ISTANBUL, May 11 (Reuters) – The European Bank for
Reconstruction and Development (EBRD) is considering ways to
help small businesses in emerging Europe, including through
direct lending, as the region suffers lacklustre growth, its
president said on Saturday.
The European Central Bank and the International Monetary
Fund have also expressed concern about the reluctance of banks
to lend, so delaying a longed-for recovery in Europe.
ISTANBUL (Reuters) – Europe’s development bank slashed its 2013 growth forecasts for emerging Europe and North Africa on Friday by almost a full percentage point, saying a sharp slowdown in Russia would drag down the regional economy.
The European Bank for Reconstruction and Development (EBRD) said Russia’s problems should galvanize the region to pull down barriers to new businesses and investment.
TRIPOLI/ISTANBUL (Reuters) – Bombs exploded outside two police stations in Libya’s eastern city of Benghazi on Thursday and Britain temporarily cut staff at its embassy in Tripoli because of security fears.
The blasts, which caused damage but no casualties, were the latest signs of insecurity in Benghazi, the birthplace of the uprising that toppled Muammar Gaddafi in 2011.
ISTANBUL, May 10 (Reuters) – Serbia’s budget deficit this
year could be as much as 4.5 percent of national output, wider
than previously forecast, Finance Minister Mladjan Dinkic said
Serbia had originally targeted a shortfall of 3.6 percent of
gross domestic product for 2013, although the International
Monetary Fund and economists warned the projection was too
LONDON, May 8 (Reuters) – Stuck between sluggish economies
in the west and rising geopolitical risks in the Middle East,
emerging European countries are struggling to attract investment
and boost growth.
The European Bank for Reconstruction and Development will
discuss ways of “Innovating for Growth” at its annual meeting
this weekend in Istanbul – seen as the cornerstone of its region
of operation of central and eastern Europe and North Africa.
LONDON, May 3 (Reuters) – Last summer, euro zone member
Spain was struggling to borrow money for 10 years at a yield
below 7 percent. Last week, Rwanda had no trouble.
Rock-bottom interest rates in the developed world have left
investors scrambling for yield, while economies in the
developing world are eager to raise capital to boost their
economies and reduce their dependence on international aid.
LONDON, April 28 (Reuters) – The euro zone debt crisis has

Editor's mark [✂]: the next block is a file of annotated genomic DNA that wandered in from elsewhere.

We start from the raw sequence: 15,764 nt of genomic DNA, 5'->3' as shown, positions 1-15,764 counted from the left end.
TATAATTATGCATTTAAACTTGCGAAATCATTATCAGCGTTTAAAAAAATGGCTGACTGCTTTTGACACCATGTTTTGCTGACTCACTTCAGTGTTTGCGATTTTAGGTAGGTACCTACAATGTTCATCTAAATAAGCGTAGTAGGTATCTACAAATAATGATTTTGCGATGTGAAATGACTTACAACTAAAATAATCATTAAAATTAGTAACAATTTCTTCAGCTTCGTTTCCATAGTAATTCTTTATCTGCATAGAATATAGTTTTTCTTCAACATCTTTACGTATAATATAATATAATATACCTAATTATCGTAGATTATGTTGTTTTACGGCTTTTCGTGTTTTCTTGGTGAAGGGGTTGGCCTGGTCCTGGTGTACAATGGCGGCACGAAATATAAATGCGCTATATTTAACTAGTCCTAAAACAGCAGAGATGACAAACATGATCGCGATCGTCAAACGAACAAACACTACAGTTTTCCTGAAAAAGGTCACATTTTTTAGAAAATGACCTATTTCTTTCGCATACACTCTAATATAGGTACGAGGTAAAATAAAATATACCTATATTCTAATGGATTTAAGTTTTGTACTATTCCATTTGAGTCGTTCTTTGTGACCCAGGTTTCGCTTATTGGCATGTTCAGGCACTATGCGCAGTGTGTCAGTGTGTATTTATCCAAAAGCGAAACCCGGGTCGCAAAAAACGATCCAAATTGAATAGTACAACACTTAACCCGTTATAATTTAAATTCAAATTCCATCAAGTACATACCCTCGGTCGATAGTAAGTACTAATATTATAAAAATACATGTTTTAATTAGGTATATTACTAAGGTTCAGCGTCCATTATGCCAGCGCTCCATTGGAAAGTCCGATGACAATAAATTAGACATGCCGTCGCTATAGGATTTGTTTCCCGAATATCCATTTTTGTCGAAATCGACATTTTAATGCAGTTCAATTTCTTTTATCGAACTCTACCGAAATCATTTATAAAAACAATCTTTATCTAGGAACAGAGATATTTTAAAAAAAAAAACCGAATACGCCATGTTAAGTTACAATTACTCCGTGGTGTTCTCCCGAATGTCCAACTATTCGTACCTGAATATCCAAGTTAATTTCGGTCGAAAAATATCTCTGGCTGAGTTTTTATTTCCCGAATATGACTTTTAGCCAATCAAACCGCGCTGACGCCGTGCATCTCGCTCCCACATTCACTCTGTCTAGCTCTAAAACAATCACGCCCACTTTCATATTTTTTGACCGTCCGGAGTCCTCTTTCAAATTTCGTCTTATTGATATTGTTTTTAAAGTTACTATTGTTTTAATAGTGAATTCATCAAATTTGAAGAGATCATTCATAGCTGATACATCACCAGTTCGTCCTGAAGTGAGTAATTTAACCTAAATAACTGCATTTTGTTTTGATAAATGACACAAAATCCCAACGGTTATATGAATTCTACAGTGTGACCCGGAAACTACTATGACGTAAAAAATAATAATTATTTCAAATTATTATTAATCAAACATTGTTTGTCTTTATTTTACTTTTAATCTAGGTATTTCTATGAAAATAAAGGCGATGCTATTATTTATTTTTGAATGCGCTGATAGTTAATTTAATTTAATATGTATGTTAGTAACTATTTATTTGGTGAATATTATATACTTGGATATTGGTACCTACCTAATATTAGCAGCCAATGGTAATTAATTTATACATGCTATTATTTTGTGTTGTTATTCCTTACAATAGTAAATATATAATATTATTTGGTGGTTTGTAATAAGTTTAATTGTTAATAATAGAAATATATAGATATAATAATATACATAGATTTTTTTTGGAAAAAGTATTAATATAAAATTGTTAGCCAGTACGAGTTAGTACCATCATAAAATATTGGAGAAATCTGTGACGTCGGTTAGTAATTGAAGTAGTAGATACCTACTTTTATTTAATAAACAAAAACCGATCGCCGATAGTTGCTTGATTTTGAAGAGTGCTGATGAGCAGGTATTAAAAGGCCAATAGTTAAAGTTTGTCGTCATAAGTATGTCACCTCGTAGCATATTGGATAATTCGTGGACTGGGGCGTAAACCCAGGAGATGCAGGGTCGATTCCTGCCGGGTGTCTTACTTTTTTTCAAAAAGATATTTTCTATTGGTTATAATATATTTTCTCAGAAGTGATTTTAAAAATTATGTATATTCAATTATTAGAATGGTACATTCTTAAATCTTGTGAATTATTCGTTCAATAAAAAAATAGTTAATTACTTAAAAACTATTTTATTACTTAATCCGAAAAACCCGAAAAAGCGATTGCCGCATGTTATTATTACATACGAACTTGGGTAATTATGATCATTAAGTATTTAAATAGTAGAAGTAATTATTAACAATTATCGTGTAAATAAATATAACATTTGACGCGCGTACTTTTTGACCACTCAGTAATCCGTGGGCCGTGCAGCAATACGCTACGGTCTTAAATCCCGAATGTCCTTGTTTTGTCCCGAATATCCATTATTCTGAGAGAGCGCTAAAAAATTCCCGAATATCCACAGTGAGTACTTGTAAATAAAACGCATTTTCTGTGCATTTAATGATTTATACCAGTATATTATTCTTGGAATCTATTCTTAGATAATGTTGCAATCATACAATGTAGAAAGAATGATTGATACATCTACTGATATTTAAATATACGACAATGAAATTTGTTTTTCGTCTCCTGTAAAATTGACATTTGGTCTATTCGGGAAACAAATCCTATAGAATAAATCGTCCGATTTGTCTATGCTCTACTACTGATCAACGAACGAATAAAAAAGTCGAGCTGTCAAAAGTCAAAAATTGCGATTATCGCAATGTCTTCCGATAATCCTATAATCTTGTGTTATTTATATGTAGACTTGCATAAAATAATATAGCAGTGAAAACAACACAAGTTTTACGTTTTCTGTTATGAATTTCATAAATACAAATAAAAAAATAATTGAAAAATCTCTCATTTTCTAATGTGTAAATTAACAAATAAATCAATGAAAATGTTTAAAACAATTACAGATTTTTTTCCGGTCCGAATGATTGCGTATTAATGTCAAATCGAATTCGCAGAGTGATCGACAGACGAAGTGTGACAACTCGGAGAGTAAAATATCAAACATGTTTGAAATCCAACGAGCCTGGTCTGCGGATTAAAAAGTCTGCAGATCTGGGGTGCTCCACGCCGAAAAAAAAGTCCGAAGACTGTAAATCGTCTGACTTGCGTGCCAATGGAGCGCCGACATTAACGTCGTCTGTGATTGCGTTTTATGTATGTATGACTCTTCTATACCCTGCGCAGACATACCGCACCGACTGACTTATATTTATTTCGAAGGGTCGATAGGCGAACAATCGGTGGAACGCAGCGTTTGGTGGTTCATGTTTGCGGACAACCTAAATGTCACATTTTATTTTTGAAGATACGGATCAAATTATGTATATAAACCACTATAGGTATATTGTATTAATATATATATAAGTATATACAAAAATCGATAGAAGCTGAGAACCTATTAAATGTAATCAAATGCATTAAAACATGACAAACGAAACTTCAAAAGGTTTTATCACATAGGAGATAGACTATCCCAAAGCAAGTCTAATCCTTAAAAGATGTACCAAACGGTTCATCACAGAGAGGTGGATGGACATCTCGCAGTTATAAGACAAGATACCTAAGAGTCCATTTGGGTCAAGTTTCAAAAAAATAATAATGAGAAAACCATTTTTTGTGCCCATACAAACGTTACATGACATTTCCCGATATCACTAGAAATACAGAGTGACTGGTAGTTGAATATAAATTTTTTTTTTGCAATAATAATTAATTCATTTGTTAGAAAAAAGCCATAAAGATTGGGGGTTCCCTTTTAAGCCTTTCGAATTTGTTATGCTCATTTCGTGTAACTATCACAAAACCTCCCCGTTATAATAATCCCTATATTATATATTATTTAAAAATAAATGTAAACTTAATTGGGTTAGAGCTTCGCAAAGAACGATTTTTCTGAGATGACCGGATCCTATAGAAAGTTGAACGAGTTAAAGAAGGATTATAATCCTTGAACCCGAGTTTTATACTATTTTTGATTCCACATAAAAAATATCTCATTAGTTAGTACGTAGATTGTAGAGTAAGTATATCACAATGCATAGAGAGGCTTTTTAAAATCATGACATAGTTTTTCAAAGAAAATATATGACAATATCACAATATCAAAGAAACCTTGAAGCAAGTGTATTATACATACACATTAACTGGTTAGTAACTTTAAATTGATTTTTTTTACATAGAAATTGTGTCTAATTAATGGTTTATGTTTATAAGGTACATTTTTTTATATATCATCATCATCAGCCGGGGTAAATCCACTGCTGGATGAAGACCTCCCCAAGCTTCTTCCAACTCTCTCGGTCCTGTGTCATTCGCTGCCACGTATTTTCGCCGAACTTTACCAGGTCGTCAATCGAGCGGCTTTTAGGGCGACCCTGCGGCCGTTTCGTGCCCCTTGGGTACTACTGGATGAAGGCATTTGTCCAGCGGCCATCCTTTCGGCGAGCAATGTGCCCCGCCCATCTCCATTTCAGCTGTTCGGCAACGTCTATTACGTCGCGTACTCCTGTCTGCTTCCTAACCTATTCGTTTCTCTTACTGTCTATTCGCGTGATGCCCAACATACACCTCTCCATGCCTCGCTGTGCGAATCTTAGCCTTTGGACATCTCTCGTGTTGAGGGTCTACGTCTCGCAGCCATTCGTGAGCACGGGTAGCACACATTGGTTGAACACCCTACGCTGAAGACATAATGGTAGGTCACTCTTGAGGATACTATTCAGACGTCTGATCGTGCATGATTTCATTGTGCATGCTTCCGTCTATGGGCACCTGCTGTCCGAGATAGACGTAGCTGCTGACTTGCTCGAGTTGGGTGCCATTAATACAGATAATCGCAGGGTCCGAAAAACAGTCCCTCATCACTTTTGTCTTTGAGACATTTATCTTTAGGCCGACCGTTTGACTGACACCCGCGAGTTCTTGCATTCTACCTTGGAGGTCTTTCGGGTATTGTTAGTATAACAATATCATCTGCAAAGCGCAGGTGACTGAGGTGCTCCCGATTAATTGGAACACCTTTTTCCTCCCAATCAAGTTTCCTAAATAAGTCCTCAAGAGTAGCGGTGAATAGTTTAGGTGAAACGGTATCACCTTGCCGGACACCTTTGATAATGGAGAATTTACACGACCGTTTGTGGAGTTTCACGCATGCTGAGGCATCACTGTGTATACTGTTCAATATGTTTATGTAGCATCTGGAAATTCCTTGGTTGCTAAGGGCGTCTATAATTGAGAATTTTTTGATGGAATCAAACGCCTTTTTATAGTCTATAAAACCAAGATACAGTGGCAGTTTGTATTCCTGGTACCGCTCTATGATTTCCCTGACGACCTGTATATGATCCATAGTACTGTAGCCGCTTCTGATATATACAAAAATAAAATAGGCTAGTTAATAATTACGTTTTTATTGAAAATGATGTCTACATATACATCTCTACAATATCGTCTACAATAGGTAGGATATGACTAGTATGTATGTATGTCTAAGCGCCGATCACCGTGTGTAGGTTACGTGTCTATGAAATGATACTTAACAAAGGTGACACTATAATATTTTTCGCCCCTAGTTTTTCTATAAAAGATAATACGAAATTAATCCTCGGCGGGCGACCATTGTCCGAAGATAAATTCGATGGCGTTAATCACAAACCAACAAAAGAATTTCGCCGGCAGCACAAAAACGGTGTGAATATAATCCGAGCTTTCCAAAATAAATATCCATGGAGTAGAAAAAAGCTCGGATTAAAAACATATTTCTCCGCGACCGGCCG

made investors wary of western European bank stocks and they are
seeking more value and less risk in banks in central Europe,
Russia, Turkey and even Africa.
The problems of western Europe’s banking sector, from losses
on Greek debt to a bailout for Cyprus that hit big depositors or
the governance scandal at Italy’s Monte dei Paschi,
have undermined old assumptions about relative stability.
LONDON (Reuters) – Some emerging European countries are able to delay much-needed reforms because they can borrow money in international markets without strings attached, the president of the European Bank for Reconstruction and Development said on Thursday.
With money-printing in the developed world driving investors to seek higher-yielding assets, countries such as Hungary and Ukraine have issued dollar debt this year, avoiding the need to implement unpopular measures to win international funding.
Rwanda is planning to launch its debut $400 million 10-year Eurobond today, less than two decades (corrects time period) after it was torn apart by genocide. It is the latest chapter in the story of African bond issuance which has stepped up in recent years, exploiting investors’ hunger for yield.
The bond may yield well above 7 percent — attractive at a time when Italian 10-year yields, one of the riskier punts within the euro zone, have fallen below 4 percent. Frontier markets broker Exotix has the Rwandan deal as one of its five fixed income trades to watch. Their analysts say:
The rising yuan, which hit its highest last week since China’s FX market was set up in 1994, should boost demand for China’s offshore “dim sum” bond market, and Africa may join in the action.
Trade between China and Africa totaled $200 billion last year, and Standard Chartered expects that to hit $325 billion by 2015, so it makes sense for African governments and companies to hold assets denominated in the renminbi, or yuan as the currency is also known.